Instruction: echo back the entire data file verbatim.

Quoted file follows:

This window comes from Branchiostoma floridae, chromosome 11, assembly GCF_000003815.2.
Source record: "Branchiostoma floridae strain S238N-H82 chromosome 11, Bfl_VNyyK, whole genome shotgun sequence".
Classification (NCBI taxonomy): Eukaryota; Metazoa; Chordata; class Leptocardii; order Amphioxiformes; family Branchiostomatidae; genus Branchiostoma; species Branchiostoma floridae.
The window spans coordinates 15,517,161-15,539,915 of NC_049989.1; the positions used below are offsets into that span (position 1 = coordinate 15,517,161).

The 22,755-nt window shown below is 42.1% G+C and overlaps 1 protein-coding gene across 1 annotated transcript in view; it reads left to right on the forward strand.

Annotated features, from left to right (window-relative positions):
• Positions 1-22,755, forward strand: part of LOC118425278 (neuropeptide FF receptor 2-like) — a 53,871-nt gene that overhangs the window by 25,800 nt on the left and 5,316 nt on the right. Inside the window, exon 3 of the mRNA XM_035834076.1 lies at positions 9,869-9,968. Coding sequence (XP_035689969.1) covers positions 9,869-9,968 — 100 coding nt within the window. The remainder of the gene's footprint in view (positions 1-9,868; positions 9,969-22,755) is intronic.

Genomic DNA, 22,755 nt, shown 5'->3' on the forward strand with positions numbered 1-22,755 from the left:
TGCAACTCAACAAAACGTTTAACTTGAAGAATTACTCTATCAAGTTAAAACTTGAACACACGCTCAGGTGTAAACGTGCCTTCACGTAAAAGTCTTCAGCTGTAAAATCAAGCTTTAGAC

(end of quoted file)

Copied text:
This window comes from Branchiostoma floridae, chromosome 11, assembly GCF_000003815.2.
Source record: "Branchiostoma floridae strain S238N-H82 chromosome 11, Bfl_VNyyK, whole genome shotgun sequence".
Classification (NCBI taxonomy): Eukaryota; Metazoa; Chordata; class Leptocardii; order Amphioxiformes; family Branchiostomatidae; genus Branchiostoma; species Branchiostoma floridae.
The window spans coordinates 15,517,161-15,539,915 of NC_049989.1; the positions used below are offsets into that span (position 1 = coordinate 15,517,161).

The 22,755-nt window shown below is 42.1% G+C and overlaps 1 protein-coding gene across 1 annotated transcript in view; it reads left to right on the forward strand.

Annotated features, from left to right (window-relative positions):
• Positions 1-22,755, forward strand: part of LOC118425278 (neuropeptide FF receptor 2-like) — a 53,871-nt gene that overhangs the window by 25,800 nt on the left and 5,316 nt on the right. Inside the window, exon 3 of the mRNA XM_035834076.1 lies at positions 9,869-9,968. Coding sequence (XP_035689969.1) covers positions 9,869-9,968 — 100 coding nt within the window. The remainder of the gene's footprint in view (positions 1-9,868; positions 9,969-22,755) is intronic.

Genomic DNA, 22,755 nt, shown 5'->3' on the forward strand with positions numbered 1-22,755 from the left:
TGCAACTCAACAAAACGTTTAACTTGAAGAATTACTCTATCAAGTTAAAACTTGAACACACGCTCAGGTGTAAACGTGCCTTCACGTAAAAGTCTTCAGCTGTAAAATCAAGCTTTAGAC